Baybars Örsek, the director of the International Fact-Checking Network, which certifies Facebook's fact-checking partners, told Popular Information that the "scope of the program definitely has room to grow not only in the U.S. but around the world." 

Facebook's tiny investment in U.S. fact-checking

In an earnings call on January 29, Facebook disclosed that it had $71 billion in revenue in 2019. How much of that did it spend on its U.S. fact-checking program? Facebook declined to comment. But, relatively speaking, it's not much. 

Two fact-checkers, Lead Stories and, disclosed their 2019 funding from Facebook. Lead Stories was paid $359,000 by Facebook in 2019, and was paid about $229,600. Lead Stories and account for more than half of all the Facebook content review by U.S. fact-checkers in January 2020. 

Assuming that Facebook paid about the same amount to its other fact-checkers, even though most were less productive, Facebook's total investment in 2019 would be about $2 million. That's an investment of 0.003% of its 2019 revenue. For perspective, it takes Facebook about 15 minutes to bring in $2 million in revenue. So one of the reasons why very little U.S. content is checked by Facebook is because Facebook spends very little money on the program. 

As a result, there are few people who work exclusively on fact-checking Facebook content. told Popular Information that it has two people engaged full-time in the effort and has recently hired a third to coordinate and edit the activity. Lead Stories, which focuses its work almost exclusively on Facebook, says it had two staffers in 2019 but recently expanded its staff to eight people. But other entities, like the AP and Politifact, have no dedicated staff devoted to Facebook fact-checking. Instead, their staff balances Facebook content with traditional fact-checking activities like scrutinizing claims by politicians. 

Örsek noted that Facebook was "already one of the highest investors in fact-checking globally" but acknowledged that "more investment is highly needed to combat the misinformation on the platform."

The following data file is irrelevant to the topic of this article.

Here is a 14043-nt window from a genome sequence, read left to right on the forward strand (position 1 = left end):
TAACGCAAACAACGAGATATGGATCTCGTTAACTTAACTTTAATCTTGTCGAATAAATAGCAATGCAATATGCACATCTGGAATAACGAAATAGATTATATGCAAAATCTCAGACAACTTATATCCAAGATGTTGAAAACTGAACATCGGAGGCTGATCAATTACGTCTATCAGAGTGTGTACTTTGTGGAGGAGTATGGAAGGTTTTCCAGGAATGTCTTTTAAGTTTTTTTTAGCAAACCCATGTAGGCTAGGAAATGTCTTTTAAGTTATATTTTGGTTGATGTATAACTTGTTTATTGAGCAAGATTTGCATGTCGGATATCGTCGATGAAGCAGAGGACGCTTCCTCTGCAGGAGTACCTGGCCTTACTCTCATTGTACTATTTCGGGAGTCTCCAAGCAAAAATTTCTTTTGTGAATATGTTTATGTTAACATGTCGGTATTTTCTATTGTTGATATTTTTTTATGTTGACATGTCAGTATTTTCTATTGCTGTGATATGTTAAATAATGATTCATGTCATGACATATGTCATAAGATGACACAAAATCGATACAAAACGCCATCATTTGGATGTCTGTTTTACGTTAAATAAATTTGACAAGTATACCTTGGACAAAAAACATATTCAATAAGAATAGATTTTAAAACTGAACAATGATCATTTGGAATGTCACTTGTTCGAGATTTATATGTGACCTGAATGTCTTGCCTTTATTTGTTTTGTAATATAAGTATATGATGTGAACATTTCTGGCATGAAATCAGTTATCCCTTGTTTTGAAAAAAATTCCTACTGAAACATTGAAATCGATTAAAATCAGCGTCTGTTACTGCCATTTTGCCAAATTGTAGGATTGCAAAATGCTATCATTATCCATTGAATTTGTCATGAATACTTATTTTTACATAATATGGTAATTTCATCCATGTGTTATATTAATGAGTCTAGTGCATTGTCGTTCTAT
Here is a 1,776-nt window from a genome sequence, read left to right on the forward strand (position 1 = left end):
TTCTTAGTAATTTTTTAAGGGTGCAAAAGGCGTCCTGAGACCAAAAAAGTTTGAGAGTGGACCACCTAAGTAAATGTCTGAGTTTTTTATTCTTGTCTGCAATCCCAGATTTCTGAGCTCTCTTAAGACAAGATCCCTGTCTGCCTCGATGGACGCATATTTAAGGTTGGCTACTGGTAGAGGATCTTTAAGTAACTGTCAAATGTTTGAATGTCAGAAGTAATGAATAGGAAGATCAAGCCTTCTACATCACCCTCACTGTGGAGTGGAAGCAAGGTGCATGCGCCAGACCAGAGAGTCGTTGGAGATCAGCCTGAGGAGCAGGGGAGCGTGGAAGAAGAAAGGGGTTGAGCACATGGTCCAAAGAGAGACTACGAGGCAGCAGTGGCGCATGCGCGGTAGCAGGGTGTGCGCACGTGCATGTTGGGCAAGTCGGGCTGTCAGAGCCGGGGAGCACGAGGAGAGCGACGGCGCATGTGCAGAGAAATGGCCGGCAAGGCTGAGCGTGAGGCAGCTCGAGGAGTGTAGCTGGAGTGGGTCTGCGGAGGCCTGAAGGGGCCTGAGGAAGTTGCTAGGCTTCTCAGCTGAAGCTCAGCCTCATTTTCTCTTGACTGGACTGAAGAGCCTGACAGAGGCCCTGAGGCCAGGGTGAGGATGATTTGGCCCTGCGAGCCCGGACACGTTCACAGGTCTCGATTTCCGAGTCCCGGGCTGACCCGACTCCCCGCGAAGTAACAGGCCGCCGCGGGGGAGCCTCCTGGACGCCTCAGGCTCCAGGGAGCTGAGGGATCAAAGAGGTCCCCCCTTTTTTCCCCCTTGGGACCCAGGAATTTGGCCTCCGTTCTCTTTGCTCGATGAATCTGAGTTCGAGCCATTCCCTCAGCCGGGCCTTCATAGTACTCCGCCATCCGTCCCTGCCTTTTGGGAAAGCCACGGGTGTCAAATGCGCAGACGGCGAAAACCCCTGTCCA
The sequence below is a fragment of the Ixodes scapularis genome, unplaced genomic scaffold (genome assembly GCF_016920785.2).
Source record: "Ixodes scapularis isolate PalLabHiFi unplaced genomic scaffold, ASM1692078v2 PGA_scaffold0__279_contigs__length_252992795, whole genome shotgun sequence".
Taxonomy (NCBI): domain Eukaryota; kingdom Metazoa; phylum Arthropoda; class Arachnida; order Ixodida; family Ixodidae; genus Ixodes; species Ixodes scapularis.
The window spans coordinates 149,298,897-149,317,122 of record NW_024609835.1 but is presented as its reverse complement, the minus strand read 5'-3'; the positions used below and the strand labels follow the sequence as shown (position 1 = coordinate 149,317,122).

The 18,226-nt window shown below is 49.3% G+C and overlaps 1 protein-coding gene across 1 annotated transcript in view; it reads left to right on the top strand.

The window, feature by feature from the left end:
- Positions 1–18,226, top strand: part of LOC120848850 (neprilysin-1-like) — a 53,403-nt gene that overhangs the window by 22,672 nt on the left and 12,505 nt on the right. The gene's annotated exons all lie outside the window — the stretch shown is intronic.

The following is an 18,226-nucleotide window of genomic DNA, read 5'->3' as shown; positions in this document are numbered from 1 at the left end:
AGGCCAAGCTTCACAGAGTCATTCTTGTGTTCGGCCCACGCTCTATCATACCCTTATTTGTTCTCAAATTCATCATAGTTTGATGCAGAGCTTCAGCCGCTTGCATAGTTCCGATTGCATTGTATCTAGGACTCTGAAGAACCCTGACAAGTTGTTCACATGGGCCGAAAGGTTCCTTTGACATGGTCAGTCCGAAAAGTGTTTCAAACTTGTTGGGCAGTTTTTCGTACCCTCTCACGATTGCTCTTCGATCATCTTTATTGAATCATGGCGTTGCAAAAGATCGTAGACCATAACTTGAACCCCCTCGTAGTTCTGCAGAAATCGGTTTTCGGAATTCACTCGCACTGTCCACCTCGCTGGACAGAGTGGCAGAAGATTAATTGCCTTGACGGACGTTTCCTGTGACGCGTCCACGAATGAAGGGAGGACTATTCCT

While Facebook claims its current investment in third-party fact-checking is making an impact, Örsek said Facebook should be "more transparent on the reach of viral misinformation and the impact of fact-checking treatment through making figures publicly available."

Why Facebook outsources fact-checking

Other Facebook policies, like its prohibition on hate speech, are enforced by Facebook itself. Why does the company outsource its fact-checking? 

Facebook's third-party fact-checking program was created in the wake of criticism over Facebook's role in the 2016 election. A former Facebook employee familiar with the process told Popular Information that, following the 2016 election, there was a proposal to create a fact-checking program inside Facebook. But ultimately, that proposal was shelved, the former employee said, over concerns that it would expose Facebook politically and leave it vulnerable to charges of bias.

The third-party fact-checking program was favored, according to the former Facebook employee, because it allowed Facebook to shield itself from criticism. Facebook emphasizes that it does not request any fact checks from its partners. Instead, each fact-checker makes its own decisions.